[PJ] had such a good run last year doing those shows just as “An Evening With…,” it changed the pressure for us for some reason. And it also gives us more time, whether it’s at the beginning of the show or that first encore. It lets us play songs that are mid and slower tempo; more of those kind of songs that normally we’d use those songs to sprinkle into the set. Now we get to play six or seven of those songs and that’s exciting.
The second PJ Wrigley show in August is just a few days before Ten turns 25. Any chance you’ll play Ten in order there?
If it’s already been done, we probably aren’t thinking about doing that [laughs].
What music are you excited about this year?
I have a handful of friends that are super down on music right now. They are children of the 70s and they feel like that was the pinnacle of music, and because of technology, they feel sort of let down by discovering music. I feel just the opposite. In any kind of music that you like, if you like funk or you like punk rock, there’s great punk rock spirit out there. Parquet Courts, and those kinds of bands. There’s great music being played all over the place and it’s great to see a younger generation’s interpretation of whatever kind of music they’re into. Kurt Vile, War On Drugs… They’ve got their own agenda and that scene’s got its own unique groove. I really like all of that music a lot.
What personal philanthropy do you have going on this year?
There are three [skate] parks that I’m going to be involved with this summer. I just spent a little bit of time down in San Diego hanging out with Tony Hawk Foundation people. I think I’m on an advisory board or something with them now… It’s been really fun and mainly fun because I’m hands on. I’m usually out there getting my hands dirty and going and picking up stuff and running around.
Yeah, there is video of you actually at the parks you’ve help build over the years.
That’s really been one of the most rewarding things I’ve ever been involved in, and especially because a lot of it’s in my home state [of Montana]. I think partly because we don’t have kids, it really keeps me in touch with a younger generation. You find kids that you can sort of mentor. You get addresses and you try to keep them in fresh wheels.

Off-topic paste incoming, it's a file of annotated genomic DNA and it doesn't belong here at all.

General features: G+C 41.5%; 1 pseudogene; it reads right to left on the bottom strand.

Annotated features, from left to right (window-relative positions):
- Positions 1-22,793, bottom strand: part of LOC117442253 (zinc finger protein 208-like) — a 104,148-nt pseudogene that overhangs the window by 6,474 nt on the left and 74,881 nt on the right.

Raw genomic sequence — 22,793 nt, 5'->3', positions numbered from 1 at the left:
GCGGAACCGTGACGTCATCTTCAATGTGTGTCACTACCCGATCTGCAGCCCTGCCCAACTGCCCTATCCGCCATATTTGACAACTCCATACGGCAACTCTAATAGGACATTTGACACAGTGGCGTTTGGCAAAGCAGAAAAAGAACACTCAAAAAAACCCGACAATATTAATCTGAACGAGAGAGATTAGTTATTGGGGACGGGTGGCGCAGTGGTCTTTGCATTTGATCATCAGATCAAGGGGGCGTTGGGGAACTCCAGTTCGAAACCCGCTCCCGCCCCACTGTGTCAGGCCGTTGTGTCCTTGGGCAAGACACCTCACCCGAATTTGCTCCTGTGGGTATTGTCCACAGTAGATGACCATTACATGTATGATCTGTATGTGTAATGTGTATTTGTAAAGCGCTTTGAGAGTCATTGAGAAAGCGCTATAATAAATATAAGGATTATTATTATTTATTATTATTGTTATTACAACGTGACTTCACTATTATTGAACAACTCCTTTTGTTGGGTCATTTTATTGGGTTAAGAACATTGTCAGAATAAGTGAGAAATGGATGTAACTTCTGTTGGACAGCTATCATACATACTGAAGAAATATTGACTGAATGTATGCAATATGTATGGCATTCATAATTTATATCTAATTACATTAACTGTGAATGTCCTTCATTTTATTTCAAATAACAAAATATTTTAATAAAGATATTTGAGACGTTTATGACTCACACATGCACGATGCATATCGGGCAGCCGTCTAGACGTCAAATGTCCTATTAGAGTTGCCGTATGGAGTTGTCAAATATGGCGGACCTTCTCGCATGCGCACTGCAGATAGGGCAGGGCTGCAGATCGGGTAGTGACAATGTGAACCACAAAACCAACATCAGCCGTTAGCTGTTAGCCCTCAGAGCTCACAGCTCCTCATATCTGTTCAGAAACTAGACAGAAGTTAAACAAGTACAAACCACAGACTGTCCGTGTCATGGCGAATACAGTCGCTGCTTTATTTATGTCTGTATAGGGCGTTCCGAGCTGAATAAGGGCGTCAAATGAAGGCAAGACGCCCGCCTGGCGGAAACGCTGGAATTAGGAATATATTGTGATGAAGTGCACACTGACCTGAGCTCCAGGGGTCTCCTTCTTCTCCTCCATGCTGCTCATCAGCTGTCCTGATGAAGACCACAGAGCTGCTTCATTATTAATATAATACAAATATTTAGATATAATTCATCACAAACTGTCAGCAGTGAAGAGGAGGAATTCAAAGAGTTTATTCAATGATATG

How many skateboards do you own?
I have a really awesome collection of late 70s boards. I feel like the peak for me of skateboarding was 1978 to 1980, so I have a good chunk of … I don’t know how many. I have a set up that’s complete so when people come over to skate, we’ll pull them off the wall and ride them, make sure they’re all still ridable. In that three or four year period you really see an evolution of the artwork and just the different styles of the shapes of boards. They went from being like low key surfboards to being functional skateboard shapes.
You were a teenager at that time. Were you collecting them then?
No, I was so poor when I was a kid [laughs]. You’d save your money and then you’d get a new set up every summer and you’d basically ride that thing into the ground. You’d superglue the nose if you broke a chunk off, sometimes you’d repaint it to make it feel like it was something different. It was a really different time.
I read somewhere that you built your own half pipe when you were a kid.
Yeah, my dad was super supportive of all that stuff. My dad didn’t care anything about team sports — baseball or football or basketball or any of that stuff. He loved that I was building something and that there was a real craft in not only building ramps but also building my own boards and the feeling that you had to use all the tools. For my dad, that was the father son experience he wanted to have. He wanted to teach me how to work.
I think you obviously learned that lesson.
Yeah, he was successful. [laughs]
To read more of what Jeff had to say about PJ and RNDM, check out more from my interview with Jeff over at Fuse.tv.